How recombination and changing environments affect new mutations

Blog author: David Lawrie was a graduate student in Dmitri Petrov’s lab. He is now a postdoc at USC.

I recently sat down with Oana Carja, a graduate student with Marc Feldman, to discuss her paper published in the journal of Theoretical Population Biology entitled “Evolution with stochastic fitnesses: A role for recombination”. In it, the authors Oana Carja, Uri Liberman, and Marcus Feldman explore when a new mutation can invade an infinite, randomly mating population that experiences temporal fluctuations in selection.

The one locus case

This work builds off of previous research in the field on how the fluctuations in fitness over time (i.e., increased variance of fitness) affect the invasion dynamics of a mutation at a single locus. For a single locus, it has been shown that the geometric mean of the fitness of the allele over time determines the ability of an allele to invade a population. This effect is known as the geometric mean principle. Fluctuations in fitness increase the variance and therefore decrease the geometric mean fitness. The variance of the fitness of the allele over time thus greatly impacts the ability of that allele to invade a population.

What if there are two loci?

In investigating a two locus model, the researchers split the loci by their effect on the temporally-varying fitness: one locus only affects the mean, while the other controls the variance. The authors demonstrate through theory and simulation that:

1)    allowing for recombination between the two loci increases the threshold for the combined fitness of the two mutant alleles to invade the population beyond the geometric mean (see figure).

2)    periodic oscillations in the fitness of the alleles over time lead to higher fitness thresholds for invasion over completely random fluctuations (see figure).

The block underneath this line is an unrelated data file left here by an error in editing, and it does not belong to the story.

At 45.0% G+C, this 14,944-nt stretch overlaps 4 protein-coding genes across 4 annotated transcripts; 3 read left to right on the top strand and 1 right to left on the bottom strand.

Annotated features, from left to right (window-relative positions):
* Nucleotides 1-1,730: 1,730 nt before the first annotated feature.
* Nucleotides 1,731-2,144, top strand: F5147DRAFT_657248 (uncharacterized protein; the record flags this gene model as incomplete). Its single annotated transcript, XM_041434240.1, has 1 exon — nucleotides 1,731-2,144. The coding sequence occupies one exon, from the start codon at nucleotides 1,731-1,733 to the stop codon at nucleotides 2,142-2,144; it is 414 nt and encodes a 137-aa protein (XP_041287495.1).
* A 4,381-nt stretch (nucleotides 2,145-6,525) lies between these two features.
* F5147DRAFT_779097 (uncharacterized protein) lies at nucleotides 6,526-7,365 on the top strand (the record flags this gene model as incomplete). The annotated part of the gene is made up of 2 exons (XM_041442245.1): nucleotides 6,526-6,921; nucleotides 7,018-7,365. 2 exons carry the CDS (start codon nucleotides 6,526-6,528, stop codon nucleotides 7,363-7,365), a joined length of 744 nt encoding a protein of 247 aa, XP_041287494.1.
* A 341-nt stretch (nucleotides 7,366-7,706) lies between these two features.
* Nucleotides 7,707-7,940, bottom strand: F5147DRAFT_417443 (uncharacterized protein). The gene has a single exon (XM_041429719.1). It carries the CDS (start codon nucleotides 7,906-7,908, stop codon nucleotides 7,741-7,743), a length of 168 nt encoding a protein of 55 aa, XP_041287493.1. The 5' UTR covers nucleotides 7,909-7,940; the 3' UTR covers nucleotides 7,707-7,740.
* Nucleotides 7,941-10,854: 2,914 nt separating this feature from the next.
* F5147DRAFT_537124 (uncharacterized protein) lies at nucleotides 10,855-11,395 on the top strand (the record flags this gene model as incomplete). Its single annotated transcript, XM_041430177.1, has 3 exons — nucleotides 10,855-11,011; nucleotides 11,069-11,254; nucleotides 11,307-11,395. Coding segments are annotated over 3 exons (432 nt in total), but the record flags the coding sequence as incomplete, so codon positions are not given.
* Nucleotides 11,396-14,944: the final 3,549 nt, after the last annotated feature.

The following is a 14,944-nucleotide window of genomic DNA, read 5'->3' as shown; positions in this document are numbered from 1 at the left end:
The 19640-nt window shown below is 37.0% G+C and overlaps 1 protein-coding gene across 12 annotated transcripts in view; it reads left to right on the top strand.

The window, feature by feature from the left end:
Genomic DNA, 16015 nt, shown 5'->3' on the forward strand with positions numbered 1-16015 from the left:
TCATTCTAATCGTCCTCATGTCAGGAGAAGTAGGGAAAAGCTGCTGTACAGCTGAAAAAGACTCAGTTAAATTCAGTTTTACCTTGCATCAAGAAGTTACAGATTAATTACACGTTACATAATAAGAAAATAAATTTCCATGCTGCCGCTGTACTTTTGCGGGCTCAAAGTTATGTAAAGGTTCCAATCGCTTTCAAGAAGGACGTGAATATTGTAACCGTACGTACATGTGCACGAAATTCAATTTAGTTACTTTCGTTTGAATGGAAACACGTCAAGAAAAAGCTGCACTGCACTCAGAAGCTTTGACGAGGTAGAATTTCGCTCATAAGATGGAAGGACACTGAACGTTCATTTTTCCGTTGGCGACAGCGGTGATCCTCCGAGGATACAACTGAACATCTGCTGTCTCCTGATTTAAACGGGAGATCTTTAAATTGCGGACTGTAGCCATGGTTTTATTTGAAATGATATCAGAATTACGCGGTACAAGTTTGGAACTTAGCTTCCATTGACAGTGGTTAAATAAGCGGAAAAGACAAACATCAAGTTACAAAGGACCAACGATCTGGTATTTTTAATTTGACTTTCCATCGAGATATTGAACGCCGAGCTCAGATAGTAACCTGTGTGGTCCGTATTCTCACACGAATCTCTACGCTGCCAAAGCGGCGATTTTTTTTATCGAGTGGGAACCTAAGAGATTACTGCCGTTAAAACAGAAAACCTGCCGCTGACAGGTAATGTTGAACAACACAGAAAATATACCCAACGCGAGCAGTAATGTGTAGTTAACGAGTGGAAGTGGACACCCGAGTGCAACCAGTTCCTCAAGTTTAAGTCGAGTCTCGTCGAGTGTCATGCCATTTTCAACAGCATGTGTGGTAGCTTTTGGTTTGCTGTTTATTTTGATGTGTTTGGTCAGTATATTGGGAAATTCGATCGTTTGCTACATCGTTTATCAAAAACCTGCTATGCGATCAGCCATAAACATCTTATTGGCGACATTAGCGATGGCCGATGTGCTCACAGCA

3)    edge case scenarios allow for the maintenance of polymorphisms in the population despite clear selective advantages of a subset of allelic combinations.

Temporally changing environments and recombination thus make it overall more difficult for new alleles to invade a population.

Invasibility thresholds as a function of recombination rate. Recombination makes it more difficult for new alleles to invade a population.

Invasibility thresholds as a function of recombination rate. If there is no recombination (the left-most edge of the figure), the geometric mean of the pair of new alleles needs to be higher than 0.5 to allow for invasion, because the resident alleles’ geometric mean fitness is set to 0.5. However, as recombination between the two loci increases, the geometric mean needed for invasion increases rapidly. If there is free recombination (r = 0.5) then  invasion can only happen if the new alleles’ geometric mean fitness is twice the resident alleles’ geometric mean fitness (light grey area). If the environment is changing periodically, it is even harder for new alleles to invade a population (dark grey area).

The evolution of models of evolution

This work is important for addressing the evolutionary dynamics of loci controlling phenotypic variance – in this case, controlling the ability of a phenotype to maintain its fitness even if the environment is variable. Most environments undergo significant temporal shifts from the simple changing of the seasons to larger scale weather changes such as El Niño and climate change, in which species must survive and thrive. For organisms in the wild, many alleles that confer a benefit in one environment will be deleterious when the environment and selective pressures change. There may be modifier-loci which buffer the fitness of those loci in the face of changing environments. Such modifier-loci have been recently found in GWAS studies and may be important for overall phenotypic variance. Thus modeling the patterns of evolution for multiple loci in temporarily varying environments is a key component to advancing our understanding of the patterns found in nature.

Future work

Epigenetic modifiers are a hot area of research and one potential biological mechanism to control phenotypic variance. The evolution of such epigenetic regulation is a particular research interest of Oana. Future work will continue to explore the evolutionary dynamics of epigenetic regulation and focus on applying the above results to finite populations.

Paper author: Oana Carja is a graduate student with Marc Feldman

Reference

Oana Carja, Uri Liberman, Marcus W. Feldman, Evolution with stochastic fitnesses: A role for recombination, Theoretical Population Biology, Volume 86, June 2013, Pages 29-42, ISSN 0040-5809.

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